Caring for a residual limb
General Care for your Residual Limb (Amputated side)
Your residual limb needs care to enable you to be as mobile as possible. Problems occurring to your skin over your residual limb may mean that you are unable to wear your prosthesis for a while, so by using simple care techniques, this situation can be avoided.
Always consult your Nurse or Prosthetist if you notice sores or blisters on your residual limb. If ignored, these minor problems can turn into serious infections.
- Always remember that your residual limb will be encased in a complete or partially complete airtight socket that does not breathe or allow perspiration to evaporate.
- Perspiration is acidic and salty and if allowed to dry it forms tiny crystals similar to sandpaper on your skin. If left on your skin inside the socket, bacteria can grow, your skin can become broken and infections may occur – hence the need for cleanliness.
- Your residual limb should be washed with a mild soap, then rinsed and dried with a clean towel. Do not use talcum powder or alcohol spirits on the skin.
- At night apply a moisturising cream such as E45. Moisturiser should only be applied after wearing your prosthesis, not before.
- If you are prone to perspire/sweat you may need to wash your residual limb more than once per day, always ensuring you dry thoroughly prior to wearing your prosthesis.
- Aluminium based anti-perspirants such as Odaban, Anhydrol Forte, or Driclor may be of benefit (please speak to our Doctor)
Moist or damp skin can quickly rub and become sore
- All materials that come in contact with your skin (stump socks, nylon sheaths etc) should be washed daily with mild detergent and rinsed well. Silicone liners should be washed as per the manufacturer’s instructions or advice given to you by your Prosthetist.
- Do not shave your residual limb as this may lead to ingrown hairs, which often leads to infected hair follicles.
Inspection of your Limb
When you remove your prosthesis, always inspect your residual limb noting any rubs or sore places. This is very important if you are a diabetic or have reduced sensation and a reduced blood supply.
If necessary, use a mirror or ask someone to help you:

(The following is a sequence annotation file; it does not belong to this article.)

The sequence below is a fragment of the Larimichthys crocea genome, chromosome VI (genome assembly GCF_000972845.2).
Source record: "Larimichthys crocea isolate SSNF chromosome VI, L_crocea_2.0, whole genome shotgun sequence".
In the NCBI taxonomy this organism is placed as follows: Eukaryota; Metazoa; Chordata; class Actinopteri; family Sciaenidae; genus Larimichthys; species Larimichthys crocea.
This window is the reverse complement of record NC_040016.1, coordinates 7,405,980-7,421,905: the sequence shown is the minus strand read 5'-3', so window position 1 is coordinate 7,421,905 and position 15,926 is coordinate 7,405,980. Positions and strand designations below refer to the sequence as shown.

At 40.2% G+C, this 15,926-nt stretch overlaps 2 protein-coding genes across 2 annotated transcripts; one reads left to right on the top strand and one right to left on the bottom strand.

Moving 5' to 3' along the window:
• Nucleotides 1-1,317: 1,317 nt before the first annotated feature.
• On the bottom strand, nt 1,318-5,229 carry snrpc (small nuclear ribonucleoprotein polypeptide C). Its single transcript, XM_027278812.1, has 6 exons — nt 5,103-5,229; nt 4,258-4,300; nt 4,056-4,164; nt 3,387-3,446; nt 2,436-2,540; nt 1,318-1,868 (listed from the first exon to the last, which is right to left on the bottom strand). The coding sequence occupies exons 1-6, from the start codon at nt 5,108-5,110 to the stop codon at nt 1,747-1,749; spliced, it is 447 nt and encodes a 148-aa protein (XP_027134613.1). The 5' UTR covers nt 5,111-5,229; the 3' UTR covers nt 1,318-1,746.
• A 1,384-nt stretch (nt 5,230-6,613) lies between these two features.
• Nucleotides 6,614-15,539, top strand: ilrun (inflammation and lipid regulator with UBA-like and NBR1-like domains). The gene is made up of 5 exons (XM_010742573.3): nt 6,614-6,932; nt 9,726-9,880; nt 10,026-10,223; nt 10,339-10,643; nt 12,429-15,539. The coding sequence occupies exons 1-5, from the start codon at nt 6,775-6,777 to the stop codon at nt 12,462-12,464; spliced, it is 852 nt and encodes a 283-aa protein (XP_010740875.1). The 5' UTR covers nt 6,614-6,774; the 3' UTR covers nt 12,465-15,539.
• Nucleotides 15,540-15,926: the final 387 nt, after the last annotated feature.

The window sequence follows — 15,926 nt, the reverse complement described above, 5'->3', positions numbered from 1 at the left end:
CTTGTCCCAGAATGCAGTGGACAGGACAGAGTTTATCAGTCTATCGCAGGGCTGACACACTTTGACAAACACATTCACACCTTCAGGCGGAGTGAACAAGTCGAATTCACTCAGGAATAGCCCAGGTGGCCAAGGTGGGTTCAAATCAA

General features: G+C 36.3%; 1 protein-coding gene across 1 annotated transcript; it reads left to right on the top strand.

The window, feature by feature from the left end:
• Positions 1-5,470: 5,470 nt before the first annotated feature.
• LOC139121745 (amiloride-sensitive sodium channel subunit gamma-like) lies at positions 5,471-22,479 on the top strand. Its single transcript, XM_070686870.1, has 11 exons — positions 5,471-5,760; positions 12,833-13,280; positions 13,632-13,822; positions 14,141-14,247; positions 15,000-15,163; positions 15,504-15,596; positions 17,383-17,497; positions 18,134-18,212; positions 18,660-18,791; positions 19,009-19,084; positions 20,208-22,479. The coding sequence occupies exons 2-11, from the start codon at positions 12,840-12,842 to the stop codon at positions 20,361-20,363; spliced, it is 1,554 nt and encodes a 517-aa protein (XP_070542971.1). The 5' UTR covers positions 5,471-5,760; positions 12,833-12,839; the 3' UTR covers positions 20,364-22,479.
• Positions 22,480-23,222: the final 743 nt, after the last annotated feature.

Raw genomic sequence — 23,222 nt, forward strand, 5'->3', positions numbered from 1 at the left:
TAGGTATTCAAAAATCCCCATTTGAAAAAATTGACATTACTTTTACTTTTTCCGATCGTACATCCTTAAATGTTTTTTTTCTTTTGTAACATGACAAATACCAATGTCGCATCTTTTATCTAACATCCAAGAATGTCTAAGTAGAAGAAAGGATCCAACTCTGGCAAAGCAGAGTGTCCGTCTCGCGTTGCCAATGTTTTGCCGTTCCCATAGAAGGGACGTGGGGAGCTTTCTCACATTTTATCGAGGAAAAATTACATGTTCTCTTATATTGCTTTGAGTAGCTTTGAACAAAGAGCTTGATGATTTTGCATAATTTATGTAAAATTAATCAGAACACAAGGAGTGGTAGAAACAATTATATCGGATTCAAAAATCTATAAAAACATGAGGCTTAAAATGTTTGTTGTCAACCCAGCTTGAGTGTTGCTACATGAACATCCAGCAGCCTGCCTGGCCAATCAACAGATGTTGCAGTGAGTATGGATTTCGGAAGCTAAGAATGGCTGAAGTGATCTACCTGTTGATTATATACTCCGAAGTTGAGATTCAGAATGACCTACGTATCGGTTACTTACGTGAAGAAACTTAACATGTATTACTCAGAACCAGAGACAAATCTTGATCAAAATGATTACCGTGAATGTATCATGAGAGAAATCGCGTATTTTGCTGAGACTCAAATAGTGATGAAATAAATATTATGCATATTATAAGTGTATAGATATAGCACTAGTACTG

If you do find a sore or blister on your residual limb, gently clean the area and apply a dry dressing. Then, contact the Limb Fitting Centre and report your problem so you can be seen to as soon as possible by the appropriate members of staff. If you cannot attend quickly, seek help from your GP and avoid wearing your limb.
Touch and Desensitisation
Many amputees experience sensitive residual limbs or hypersensitivity of the effected limb around scar areas or muscles. This often results in increased discomfort and pain that can affect the use and function of the residual limb.
Ask your therapist to talk through the application of touch and pressure to the soft tissues of the residual limb. Desensitisation can be a highly effective method of reducing the sensitivity of the nerves and underlying tissues, therefore reducing the associated pain and discomfort. This involves rubbing, and tapping the end of your residual limb using different materials.
Begin with a light, gentle touch with cotton wool in a circular motion.
When you are able to tolerate this pressure, progress to a rougher material such as paper towel.
Finally, advance to a terry cloth towel as this is the same type of material you are likely to use with your prosthesis.
Stump Massage and Scar Mobilisation
Stump massage is a technique which helps to prevent your skin from sticking to (or adhering to) the cut end of bone which helps improve the comfort of your prosthesis and reduce the risk of blistering.
Stump massage is best performed when applying moisturising cream. Using your hands, gently knead your stump in a circular fashion along the scar line and over the end of the stump. Try the techniques below on the scar line itself:
In time, increase the massage pressure over your stump as tolerated. You may be required to continue with stump massage for several months or, until your scar moves freely over the underlying tissue.
This technique will help keep your skin mobile, reduce the risk of skin breakdown and socket discomfort in the future.